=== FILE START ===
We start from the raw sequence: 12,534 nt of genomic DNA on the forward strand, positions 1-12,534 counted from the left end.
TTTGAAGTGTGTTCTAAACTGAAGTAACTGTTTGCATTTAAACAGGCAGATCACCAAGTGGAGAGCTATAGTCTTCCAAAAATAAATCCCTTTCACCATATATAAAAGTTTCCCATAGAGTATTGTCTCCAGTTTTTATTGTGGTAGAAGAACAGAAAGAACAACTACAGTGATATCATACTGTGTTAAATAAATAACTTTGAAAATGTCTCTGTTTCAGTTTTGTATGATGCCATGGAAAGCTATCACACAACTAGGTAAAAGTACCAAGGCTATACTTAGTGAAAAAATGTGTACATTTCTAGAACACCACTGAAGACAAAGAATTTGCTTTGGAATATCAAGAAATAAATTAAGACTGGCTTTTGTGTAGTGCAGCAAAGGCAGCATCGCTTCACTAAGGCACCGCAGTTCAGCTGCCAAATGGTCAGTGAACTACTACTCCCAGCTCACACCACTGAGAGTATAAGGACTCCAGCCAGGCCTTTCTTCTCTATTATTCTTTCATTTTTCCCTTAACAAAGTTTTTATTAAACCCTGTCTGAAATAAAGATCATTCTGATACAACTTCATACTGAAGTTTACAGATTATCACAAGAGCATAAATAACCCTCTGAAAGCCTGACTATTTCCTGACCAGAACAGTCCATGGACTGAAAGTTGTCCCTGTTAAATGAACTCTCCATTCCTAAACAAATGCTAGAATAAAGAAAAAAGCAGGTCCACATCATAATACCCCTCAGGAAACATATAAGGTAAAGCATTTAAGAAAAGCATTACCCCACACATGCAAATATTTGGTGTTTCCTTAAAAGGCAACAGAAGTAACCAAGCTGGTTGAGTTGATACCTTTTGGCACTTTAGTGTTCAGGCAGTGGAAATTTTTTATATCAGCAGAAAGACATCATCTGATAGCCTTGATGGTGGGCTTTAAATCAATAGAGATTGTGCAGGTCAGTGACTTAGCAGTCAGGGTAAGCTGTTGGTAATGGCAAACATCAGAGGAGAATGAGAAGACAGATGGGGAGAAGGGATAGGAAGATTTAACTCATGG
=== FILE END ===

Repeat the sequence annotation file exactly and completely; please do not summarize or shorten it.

We start from the raw sequence: 12,534 nt of genomic DNA on the forward strand, positions 1-12,534 counted from the left end.
TTTGAAGTGTGTTCTAAACTGAAGTAACTGTTTGCATTTAAACAGGCAGATCACCAAGTGGAGAGCTATAGTCTTCCAAAAATAAATCCCTTTCACCATATATAAAAGTTTCCCATAGAGTATTGTCTCCAGTTTTTATTGTGGTAGAAGAACAGAAAGAACAACTACAGTGATATCATACTGTGTTAAATAAATAACTTTGAAAATGTCTCTGTTTCAGTTTTGTATGATGCCATGGAAAGCTATCACACAACTAGGTAAAAGTACCAAGGCTATACTTAGTGAAAAAATGTGTACATTTCTAGAACACCACTGAAGACAAAGAATTTGCTTTGGAATATCAAGAAATAAATTAAGACTGGCTTTTGTGTAGTGCAGCAAAGGCAGCATCGCTTCACTAAGGCACCGCAGTTCAGCTGCCAAATGGTCAGTGAACTACTACTCCCAGCTCACACCACTGAGAGTATAAGGACTCCAGCCAGGCCTTTCTTCTCTATTATTCTTTCATTTTTCCCTTAACAAAGTTTTTATTAAACCCTGTCTGAAATAAAGATCATTCTGATACAACTTCATACTGAAGTTTACAGATTATCACAAGAGCATAAATAACCCTCTGAAAGCCTGACTATTTCCTGACCAGAACAGTCCATGGACTGAAAGTTGTCCCTGTTAAATGAACTCTCCATTCCTAAACAAATGCTAGAATAAAGAAAAAAGCAGGTCCACATCATAATACCCCTCAGGAAACATATAAGGTAAAGCATTTAAGAAAAGCATTACCCCACACATGCAAATATTTGGTGTTTCCTTAAAAGGCAACAGAAGTAACCAAGCTGGTTGAGTTGATACCTTTTGGCACTTTAGTGTTCAGGCAGTGGAAATTTTTTATATCAGCAGAAAGACATCATCTGATAGCCTTGATGGTGGGCTTTAAATCAATAGAGATTGTGCAGGTCAGTGACTTAGCAGTCAGGGTAAGCTGTTGGTAATGGCAAACATCAGAGGAGAATGAGAAGACAGATGGGGAGAAGGGATAGGAAGATTTAACTCATGG